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September 1985

Tyrosinemia II: A Large North Carolina Kindred

Author Affiliations

From the Dermatology Unit, Department of Medicine, University of Rochester (NY) School of Medicine and Dentistry.

Arch Intern Med. 1985;145(9):1697-1700. doi:10.1001/archinte.1985.00360090173026

In the past three decades there have been major efforts and successes in defining the molecular basis of inherited diseases.1 Dermatologic researchers have partaken in these efforts, and diseases with major skin manifestations such as acrodermatitis enteropathica, albinism, alkaptonuria, Fabry's disease, hereditary angioedema, Menkes' disease, phenylketonuria, xeroderma pigmentosum, and X-linked ichthyosis have been associated with molecular defects. In addition, some of the forms of Ehlers-Danlos syndrome and the mucopolysaccharide storage disorders have also been associated with inborn errors of metabolism.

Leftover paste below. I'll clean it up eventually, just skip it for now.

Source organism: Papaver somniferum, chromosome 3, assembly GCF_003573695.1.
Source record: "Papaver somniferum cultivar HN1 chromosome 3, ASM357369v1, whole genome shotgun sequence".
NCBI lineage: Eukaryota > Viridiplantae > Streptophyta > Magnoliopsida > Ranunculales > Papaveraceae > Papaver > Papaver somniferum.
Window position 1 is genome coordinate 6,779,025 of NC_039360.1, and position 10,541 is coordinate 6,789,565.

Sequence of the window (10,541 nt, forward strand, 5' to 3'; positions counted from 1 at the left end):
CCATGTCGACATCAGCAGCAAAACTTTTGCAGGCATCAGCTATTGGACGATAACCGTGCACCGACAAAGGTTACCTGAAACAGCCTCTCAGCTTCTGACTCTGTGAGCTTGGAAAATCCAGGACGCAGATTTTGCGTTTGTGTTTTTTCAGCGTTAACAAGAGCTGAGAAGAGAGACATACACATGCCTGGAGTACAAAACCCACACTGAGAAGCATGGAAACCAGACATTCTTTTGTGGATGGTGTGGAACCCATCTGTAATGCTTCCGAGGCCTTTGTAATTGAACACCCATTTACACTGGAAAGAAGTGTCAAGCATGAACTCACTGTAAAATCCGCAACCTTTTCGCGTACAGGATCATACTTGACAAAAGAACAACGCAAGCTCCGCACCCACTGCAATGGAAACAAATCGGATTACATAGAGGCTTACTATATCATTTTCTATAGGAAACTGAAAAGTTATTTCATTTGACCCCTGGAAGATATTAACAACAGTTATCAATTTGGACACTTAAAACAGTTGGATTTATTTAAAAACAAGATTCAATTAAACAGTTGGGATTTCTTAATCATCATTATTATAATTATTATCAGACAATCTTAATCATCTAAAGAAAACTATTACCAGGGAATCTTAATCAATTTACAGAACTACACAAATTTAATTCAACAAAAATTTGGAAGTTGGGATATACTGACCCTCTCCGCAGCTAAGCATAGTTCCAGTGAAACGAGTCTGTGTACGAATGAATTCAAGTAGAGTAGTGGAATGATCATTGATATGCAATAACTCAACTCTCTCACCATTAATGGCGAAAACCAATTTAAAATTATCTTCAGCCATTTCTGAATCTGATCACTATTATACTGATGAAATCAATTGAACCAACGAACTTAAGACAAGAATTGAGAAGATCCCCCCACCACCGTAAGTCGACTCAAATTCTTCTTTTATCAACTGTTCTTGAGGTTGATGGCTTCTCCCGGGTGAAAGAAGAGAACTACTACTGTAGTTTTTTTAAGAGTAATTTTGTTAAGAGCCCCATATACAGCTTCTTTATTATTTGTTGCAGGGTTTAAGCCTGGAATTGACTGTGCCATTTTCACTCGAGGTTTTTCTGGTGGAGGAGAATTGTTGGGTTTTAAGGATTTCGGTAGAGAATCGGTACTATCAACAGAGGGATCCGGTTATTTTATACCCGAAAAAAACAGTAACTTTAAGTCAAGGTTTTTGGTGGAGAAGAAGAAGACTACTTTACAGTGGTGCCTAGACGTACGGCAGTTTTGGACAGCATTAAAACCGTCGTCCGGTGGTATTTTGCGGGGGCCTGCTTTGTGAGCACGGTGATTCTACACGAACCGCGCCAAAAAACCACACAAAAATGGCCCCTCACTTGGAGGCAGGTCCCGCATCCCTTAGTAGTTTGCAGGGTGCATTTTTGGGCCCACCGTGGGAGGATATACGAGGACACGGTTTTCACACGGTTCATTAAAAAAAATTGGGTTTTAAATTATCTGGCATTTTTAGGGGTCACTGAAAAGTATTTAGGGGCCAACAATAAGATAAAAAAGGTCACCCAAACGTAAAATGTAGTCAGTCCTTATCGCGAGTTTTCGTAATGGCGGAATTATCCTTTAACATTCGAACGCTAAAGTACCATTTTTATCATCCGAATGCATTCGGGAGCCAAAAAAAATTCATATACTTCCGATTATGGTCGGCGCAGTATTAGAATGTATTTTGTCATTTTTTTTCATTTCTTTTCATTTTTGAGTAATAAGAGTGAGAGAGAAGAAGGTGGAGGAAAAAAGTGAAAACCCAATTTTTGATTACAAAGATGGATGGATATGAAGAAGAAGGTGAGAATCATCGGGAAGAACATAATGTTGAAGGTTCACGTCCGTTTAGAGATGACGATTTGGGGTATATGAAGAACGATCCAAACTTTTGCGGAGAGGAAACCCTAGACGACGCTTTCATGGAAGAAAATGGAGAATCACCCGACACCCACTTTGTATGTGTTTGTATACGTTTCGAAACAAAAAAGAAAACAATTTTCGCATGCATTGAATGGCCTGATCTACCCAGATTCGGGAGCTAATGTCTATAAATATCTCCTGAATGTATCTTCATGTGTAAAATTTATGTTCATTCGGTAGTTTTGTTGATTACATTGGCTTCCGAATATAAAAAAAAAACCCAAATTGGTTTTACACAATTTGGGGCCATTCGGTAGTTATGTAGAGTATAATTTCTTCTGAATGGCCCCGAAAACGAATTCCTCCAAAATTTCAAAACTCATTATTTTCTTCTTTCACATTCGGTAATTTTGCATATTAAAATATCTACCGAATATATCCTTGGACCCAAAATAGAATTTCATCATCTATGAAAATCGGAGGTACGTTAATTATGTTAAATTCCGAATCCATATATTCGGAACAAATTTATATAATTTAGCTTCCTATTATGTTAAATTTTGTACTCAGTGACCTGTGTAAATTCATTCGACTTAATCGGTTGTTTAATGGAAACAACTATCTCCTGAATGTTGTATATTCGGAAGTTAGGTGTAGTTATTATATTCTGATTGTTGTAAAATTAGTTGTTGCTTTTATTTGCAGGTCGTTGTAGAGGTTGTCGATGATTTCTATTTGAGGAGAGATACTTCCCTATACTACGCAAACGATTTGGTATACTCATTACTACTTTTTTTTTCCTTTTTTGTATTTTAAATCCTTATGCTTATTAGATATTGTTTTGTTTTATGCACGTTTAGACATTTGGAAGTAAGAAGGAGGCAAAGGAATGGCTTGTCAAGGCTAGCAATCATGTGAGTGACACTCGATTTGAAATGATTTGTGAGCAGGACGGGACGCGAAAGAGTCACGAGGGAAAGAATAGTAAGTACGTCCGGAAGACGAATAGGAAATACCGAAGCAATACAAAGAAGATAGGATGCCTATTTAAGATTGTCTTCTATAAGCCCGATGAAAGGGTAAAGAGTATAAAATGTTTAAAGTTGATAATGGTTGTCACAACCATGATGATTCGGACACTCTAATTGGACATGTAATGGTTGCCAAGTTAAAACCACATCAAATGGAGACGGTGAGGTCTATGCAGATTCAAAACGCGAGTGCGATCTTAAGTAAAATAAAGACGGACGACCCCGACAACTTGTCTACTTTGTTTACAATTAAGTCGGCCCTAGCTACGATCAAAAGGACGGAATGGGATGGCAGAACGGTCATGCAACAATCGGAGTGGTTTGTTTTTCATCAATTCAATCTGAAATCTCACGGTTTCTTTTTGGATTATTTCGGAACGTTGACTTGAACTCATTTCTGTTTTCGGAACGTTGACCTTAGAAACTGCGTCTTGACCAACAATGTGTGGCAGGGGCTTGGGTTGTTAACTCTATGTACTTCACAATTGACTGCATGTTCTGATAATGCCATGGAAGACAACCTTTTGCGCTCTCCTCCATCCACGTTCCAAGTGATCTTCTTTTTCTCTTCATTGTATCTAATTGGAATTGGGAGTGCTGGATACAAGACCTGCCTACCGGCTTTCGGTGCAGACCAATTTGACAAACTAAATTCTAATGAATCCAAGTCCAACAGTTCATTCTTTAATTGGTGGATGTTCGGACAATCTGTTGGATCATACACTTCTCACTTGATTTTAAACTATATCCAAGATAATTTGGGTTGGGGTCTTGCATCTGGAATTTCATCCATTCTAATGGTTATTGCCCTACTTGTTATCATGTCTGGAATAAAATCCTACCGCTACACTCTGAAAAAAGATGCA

HISTORICAL ASPECTS OF THE RICHNER-HANHART SYNDROME  Our studies on the Rankin Research Ward at Duke University Medical Center (Durham, NC) allowed us to define and understand the molecular basis of a rare genetic disorder involving the skin and eye, the Richner-Hanhart syndrome (tyrosinemia II). Richner, a Swiss ophthalmologist, and Hanhart, a Swiss geneticist, described a syndrome in the late 1930s and mid 1940s that was associated with autosomal recessive